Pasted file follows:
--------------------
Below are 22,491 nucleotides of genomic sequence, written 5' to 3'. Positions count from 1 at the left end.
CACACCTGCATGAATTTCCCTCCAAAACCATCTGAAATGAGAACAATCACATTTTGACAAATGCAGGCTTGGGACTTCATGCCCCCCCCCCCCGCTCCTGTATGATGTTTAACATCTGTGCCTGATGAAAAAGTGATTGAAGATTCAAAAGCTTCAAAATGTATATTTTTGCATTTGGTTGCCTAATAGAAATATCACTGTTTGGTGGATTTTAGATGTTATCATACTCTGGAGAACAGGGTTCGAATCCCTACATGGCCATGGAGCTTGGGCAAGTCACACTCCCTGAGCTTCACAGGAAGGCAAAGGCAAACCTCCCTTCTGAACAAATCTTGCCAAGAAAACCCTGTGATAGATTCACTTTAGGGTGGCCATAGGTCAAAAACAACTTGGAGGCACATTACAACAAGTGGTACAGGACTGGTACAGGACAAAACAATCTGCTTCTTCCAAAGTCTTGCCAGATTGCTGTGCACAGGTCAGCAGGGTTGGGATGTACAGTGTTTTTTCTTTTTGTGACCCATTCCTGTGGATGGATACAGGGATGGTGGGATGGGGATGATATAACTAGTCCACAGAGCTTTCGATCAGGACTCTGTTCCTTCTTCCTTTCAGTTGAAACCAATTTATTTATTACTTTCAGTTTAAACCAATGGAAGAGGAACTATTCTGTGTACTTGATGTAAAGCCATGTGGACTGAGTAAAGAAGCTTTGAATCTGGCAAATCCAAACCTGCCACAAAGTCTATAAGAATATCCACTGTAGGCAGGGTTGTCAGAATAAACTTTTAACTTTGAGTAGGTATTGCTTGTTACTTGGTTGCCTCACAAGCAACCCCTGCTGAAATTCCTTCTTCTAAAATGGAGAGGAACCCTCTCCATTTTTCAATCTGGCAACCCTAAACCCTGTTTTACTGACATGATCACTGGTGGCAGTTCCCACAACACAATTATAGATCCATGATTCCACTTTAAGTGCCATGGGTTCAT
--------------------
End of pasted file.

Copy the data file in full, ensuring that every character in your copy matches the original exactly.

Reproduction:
Below are 22,491 nucleotides of genomic sequence, written 5' to 3'. Positions count from 1 at the left end.
CACACCTGCATGAATTTCCCTCCAAAACCATCTGAAATGAGAACAATCACATTTTGACAAATGCAGGCTTGGGACTTCATGCCCCCCCCCCCCGCTCCTGTATGATGTTTAACATCTGTGCCTGATGAAAAAGTGATTGAAGATTCAAAAGCTTCAAAATGTATATTTTTGCATTTGGTTGCCTAATAGAAATATCACTGTTTGGTGGATTTTAGATGTTATCATACTCTGGAGAACAGGGTTCGAATCCCTACATGGCCATGGAGCTTGGGCAAGTCACACTCCCTGAGCTTCACAGGAAGGCAAAGGCAAACCTCCCTTCTGAACAAATCTTGCCAAGAAAACCCTGTGATAGATTCACTTTAGGGTGGCCATAGGTCAAAAACAACTTGGAGGCACATTACAACAAGTGGTACAGGACTGGTACAGGACAAAACAATCTGCTTCTTCCAAAGTCTTGCCAGATTGCTGTGCACAGGTCAGCAGGGTTGGGATGTACAGTGTTTTTTCTTTTTGTGACCCATTCCTGTGGATGGATACAGGGATGGTGGGATGGGGATGATATAACTAGTCCACAGAGCTTTCGATCAGGACTCTGTTCCTTCTTCCTTTCAGTTGAAACCAATTTATTTATTACTTTCAGTTTAAACCAATGGAAGAGGAACTATTCTGTGTACTTGATGTAAAGCCATGTGGACTGAGTAAAGAAGCTTTGAATCTGGCAAATCCAAACCTGCCACAAAGTCTATAAGAATATCCACTGTAGGCAGGGTTGTCAGAATAAACTTTTAACTTTGAGTAGGTATTGCTTGTTACTTGGTTGCCTCACAAGCAACCCCTGCTGAAATTCCTTCTTCTAAAATGGAGAGGAACCCTCTCCATTTTTCAATCTGGCAACCCTAAACCCTGTTTTACTGACATGATCACTGGTGGCAGTTCCCACAACACAATTATAGATCCATGATTCCACTTTAAGTGCCATGGGTTCAT